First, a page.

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Brugmansia Cultivation
by Erowid

SPACING: 24-48" or 1 per 12" pot,

DEPTH: level (potted), 1-2" (rooted cutting),

Brugmansia are wonderfully easy to take cuttings from. Snip an 8 inch piece off the end of a branch just above a node where a new leaf will sprout (the node remains on the mother-plant). Preferably the cutting should have more than a single leaf on the end of it...if you can find one where the cutting itself branches near the end, that's best. Remove any large leaves from the cutting, but leave a couple of small leaves on the very end. Stick the cutting in a tall glass of water so the bottom 6 inches of stem are submerged. That's about it.

Over the course of the next several weeks you should notice the cutting beginning to grow small white roots. The cutting can remain in the glass (keep refilling it so there's always about 6 inches of water in it) until the roots have grown several inches long and begin curling around in the glass. While the cutting is growing its roots, it can handle at least filtered sunlight (and maybe more).

Once the cutting has a good strong root structure, it can be planted in a medium size pot (at least 8 in diameter and 8 in deep) and given lots of sun. When the roots have filled the pot, transplant into a new container at least 12-15 inches in size. Brugmansia get large fast!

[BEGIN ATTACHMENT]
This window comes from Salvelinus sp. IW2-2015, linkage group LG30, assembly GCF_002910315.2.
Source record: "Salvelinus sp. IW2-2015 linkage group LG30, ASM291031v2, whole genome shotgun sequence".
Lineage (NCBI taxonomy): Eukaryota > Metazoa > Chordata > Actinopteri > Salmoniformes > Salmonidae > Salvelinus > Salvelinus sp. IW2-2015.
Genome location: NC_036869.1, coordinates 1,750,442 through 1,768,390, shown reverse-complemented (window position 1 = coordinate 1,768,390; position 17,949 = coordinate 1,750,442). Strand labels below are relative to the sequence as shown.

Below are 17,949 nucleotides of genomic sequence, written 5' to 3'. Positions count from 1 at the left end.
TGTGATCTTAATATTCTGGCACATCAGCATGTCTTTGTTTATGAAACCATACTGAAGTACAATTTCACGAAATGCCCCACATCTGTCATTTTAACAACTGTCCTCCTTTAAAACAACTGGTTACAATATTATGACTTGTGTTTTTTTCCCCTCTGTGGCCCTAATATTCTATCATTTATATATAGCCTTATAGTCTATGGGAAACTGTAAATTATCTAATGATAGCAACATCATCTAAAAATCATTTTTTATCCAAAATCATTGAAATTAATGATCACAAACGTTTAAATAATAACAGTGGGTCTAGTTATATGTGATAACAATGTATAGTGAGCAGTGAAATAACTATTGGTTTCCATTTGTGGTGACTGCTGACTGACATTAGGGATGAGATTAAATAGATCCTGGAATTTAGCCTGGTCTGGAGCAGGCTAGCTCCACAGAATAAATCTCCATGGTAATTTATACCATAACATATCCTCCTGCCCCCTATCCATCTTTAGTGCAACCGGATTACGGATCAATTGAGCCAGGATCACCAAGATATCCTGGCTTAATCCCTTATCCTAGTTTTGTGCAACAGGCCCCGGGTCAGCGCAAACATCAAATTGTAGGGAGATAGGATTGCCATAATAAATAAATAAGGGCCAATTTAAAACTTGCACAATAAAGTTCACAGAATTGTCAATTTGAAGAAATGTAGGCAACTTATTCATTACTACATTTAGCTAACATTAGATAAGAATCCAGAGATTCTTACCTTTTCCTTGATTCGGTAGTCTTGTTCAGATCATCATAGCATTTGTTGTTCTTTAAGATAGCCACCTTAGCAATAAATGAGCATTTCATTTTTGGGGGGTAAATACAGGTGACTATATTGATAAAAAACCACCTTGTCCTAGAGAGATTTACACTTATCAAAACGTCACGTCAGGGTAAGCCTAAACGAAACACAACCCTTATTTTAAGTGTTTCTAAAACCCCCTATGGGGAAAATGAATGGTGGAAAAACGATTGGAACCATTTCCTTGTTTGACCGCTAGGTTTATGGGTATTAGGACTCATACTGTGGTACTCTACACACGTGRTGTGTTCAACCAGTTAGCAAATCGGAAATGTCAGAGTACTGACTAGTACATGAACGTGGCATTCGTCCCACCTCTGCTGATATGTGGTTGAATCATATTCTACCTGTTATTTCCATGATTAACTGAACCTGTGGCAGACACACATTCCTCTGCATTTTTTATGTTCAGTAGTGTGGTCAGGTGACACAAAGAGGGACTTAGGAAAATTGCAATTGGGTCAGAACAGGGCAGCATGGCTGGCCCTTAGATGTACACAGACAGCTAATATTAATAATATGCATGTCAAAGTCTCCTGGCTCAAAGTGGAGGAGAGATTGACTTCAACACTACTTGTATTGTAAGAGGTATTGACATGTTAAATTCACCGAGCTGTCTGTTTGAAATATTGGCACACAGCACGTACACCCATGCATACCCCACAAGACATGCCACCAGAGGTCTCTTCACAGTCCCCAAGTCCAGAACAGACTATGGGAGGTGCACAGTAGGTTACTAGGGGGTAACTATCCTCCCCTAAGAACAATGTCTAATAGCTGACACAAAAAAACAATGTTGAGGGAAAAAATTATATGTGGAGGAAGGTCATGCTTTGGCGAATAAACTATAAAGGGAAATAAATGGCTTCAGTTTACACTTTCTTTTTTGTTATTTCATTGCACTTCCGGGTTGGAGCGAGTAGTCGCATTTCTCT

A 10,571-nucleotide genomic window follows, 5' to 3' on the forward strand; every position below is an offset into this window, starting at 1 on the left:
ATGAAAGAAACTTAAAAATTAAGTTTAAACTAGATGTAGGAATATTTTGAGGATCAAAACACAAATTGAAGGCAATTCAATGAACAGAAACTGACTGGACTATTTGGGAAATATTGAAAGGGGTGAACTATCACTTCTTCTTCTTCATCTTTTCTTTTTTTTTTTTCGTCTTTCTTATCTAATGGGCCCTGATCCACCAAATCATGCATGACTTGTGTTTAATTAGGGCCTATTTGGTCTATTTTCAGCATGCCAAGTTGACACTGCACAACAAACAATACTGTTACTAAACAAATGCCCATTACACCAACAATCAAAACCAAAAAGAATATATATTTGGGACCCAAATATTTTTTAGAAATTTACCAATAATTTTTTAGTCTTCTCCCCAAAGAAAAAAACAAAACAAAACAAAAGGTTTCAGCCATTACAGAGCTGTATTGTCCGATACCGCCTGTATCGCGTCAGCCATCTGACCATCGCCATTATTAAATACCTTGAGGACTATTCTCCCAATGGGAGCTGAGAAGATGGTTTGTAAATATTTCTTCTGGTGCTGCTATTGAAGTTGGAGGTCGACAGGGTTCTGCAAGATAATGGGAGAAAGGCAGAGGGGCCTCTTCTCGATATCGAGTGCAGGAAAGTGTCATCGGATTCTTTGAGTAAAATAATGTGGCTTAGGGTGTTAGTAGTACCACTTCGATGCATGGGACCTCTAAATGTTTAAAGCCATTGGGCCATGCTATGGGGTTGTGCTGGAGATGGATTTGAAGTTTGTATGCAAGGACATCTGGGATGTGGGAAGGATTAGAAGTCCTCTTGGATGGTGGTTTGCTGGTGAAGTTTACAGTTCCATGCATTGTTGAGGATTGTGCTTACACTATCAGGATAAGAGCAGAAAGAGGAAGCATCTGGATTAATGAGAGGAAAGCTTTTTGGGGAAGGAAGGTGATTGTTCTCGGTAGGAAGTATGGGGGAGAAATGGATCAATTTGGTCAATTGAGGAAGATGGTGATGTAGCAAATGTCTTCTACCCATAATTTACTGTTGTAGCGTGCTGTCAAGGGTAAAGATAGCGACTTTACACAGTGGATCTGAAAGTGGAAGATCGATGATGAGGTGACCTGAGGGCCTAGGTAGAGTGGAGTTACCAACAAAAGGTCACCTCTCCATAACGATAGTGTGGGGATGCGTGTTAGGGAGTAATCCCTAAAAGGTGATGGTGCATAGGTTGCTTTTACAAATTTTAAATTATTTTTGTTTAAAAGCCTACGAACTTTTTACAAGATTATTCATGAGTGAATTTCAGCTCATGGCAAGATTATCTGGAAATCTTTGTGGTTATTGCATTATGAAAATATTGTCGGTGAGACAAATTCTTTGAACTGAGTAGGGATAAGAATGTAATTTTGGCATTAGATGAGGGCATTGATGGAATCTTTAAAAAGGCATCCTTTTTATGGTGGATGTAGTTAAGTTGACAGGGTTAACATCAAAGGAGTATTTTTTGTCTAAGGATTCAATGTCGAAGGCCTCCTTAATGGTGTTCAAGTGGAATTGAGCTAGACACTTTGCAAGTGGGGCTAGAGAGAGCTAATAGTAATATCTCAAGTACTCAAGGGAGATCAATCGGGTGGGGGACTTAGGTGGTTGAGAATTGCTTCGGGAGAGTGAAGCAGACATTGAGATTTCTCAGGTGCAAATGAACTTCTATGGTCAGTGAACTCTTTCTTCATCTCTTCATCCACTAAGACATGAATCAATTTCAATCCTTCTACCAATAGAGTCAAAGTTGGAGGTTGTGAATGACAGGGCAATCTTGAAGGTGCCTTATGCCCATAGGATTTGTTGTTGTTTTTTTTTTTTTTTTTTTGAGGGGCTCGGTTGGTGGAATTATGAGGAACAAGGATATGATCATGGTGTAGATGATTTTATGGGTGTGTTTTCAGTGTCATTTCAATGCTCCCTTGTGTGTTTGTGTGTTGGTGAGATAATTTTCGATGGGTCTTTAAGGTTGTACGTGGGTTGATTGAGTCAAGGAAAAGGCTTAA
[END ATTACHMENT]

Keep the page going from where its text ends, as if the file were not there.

In all but mild winter climates, plants should be brought in for the winter and kept in a cool (50-60) room. They generally drop all their leaves each winter, so they can be kept where they receive little to no sunlight. Water sparingly during this time.

Warm temperatures, a little fertilizer, bright light, and increased watering bring plants back to life in spring. Prune - hard if necessary - to encourage bushy growth or limit size.

In the spring, wait until all chance of frost has passed before moving plants outdoors. It is preferred to first move them out to a protected area, gradually increasing their exposure to sun and wind over a few days. They grow well in full sun or partial shade and well-drained soil. In full sun and on hot days, they may need to be watered daily. They're generally pretty good at letting you know when they need water. Just watch for the droopting leaves...once watered they'll pick back up within a few hours.

Brugmansias may not flower the first year after planting. After that, blooms open in waves, followed by resting periods. Some people achieve only one wave (probably due to colder climate or shorter summer season) while others get more than one wave. The flowers are beautiful, come in a variety of colors, and smell amazing...especially at night.

For more information
White Flower Farm